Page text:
That being said, it is probably human instinct. I would probably do the same thing if I don't think about it. If the nonstick coating looks fine then it is fine. Typical nonstick Telfon is not toxic to consume. Really. The question which people always debate about is the fume of Telfon, which we know can kill birds. Yet, there is often human-animal disconnection. For example, we can eat chocolate, but dogs cannot.

          5 Replies
          1. re: Chemicalkinetics

            The fumes of Teflon will kill rats and monkeys and people, too. It's just that birds are especially susceptible, and will succumb at much lower concentrations.

            But to generate fumes, you have to get the stuff a lot hotter than 500F. Heating an empty nonstick pan on a high burner for five or ten minutes will almost certainly do the trick. But if there's food in the pan it will likely catch fire before the temperatures for atomization are reached.

            1. re: alanbarnes


              Thanks. Yes, I should said in normal condition, the fume from a Telfon cookware is enough to kill a bird but usually not enough to kill a human. You are right.

              1. re: alanbarnes

                Actually, the non-stick coatings start releasing fumes as soon as they are heated. It gets more concentrated the higher the temperature. Birds have died from PTFEs released at temps as low as 285°F breathed in for only a few seconds. As a parrot owner I got rid of all my non-stick cookware years ago, as I would never any chances with our fids.

                Even though the small amount of fumes it takes to kill a bird won't kill a human, I don't want to be breathing them.

                1. re: decolady

                  "Birds have died from PTFEs released at temps as low as 285°F breathed in for only a few seconds. "

                  Um, no. There is some evidence that some applications of PTFE produce trace amounts of ultrafine particles around 285C. That's 545F.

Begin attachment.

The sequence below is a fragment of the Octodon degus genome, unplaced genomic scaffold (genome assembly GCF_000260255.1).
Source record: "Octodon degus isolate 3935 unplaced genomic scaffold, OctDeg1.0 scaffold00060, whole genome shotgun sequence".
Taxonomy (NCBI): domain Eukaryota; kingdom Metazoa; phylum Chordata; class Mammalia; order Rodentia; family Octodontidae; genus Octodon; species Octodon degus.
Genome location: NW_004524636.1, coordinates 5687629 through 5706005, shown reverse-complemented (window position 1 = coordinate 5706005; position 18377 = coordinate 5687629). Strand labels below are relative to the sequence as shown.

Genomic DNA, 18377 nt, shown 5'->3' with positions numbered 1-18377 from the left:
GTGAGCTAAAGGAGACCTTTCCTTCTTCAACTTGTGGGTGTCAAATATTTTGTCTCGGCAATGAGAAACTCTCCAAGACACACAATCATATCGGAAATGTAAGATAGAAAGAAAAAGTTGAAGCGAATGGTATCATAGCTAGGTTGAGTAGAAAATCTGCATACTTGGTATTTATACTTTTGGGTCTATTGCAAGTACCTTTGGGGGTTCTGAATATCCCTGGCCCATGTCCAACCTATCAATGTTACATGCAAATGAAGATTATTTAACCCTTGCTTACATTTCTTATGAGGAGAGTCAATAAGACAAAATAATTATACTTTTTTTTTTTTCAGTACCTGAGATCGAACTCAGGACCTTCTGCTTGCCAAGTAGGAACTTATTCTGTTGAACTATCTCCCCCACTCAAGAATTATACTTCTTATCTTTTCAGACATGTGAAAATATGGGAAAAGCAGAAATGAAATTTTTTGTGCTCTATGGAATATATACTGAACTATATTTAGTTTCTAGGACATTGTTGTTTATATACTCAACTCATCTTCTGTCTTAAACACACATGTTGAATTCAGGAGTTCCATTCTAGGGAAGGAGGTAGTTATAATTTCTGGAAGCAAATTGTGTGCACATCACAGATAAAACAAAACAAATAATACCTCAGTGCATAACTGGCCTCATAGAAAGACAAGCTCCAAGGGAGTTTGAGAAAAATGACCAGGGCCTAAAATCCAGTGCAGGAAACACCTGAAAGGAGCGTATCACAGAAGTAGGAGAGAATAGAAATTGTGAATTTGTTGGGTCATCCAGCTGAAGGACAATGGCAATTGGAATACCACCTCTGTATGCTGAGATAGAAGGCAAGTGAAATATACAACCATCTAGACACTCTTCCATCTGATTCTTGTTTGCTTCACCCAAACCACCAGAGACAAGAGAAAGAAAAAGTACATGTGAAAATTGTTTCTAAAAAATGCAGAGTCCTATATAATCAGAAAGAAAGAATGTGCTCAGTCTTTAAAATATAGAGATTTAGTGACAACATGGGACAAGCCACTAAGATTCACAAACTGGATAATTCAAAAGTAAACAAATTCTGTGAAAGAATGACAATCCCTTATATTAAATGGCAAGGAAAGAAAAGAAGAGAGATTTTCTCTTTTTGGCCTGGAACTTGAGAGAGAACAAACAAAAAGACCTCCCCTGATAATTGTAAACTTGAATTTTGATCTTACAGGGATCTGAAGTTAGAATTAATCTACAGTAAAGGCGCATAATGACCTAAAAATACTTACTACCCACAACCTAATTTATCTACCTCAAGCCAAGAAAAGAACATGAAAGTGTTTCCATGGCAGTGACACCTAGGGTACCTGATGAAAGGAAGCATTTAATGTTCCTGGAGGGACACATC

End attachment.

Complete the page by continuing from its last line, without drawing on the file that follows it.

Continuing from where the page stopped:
If you volatilize PTFE and catch the ultrafine particles in a filter, they can be re-volatilized at temperatures as low as 240C (464F). See Seidel, WC., et al., Chemical, physical, and toxicological characterization of fumes produced by heating tetrafluoroethene homopolymer and its copolymers with hexafluoropropene and perfluoro(propyl vinyl ether) Chem Res Toxicol 1991; 4(2): 229-36.

                  But the effect of those particles on mammals has been extensively studied, and there are no clinical symptoms or lung alterations in mammals at temperatures under 800F. See, Lee KP et al., Ultrastructural alterations of rat lung exposed to pyrolysis products of polytetrafluoroethylene (PTFE, Teflon). Lab Invest 1976; 35:152–160.

                2. re: alanbarnes

                  Thanks for all the info!

                  Wouldn't a grease fire burn at well over 500F, though? This is a pan-with-rack, so I was concerned more that the rack was sitting in the fire, releasing whatever nasty stuff those coatings release under high heat.

                  If the fumes are really the only dangerous part then it sounds safe to keep using the pan.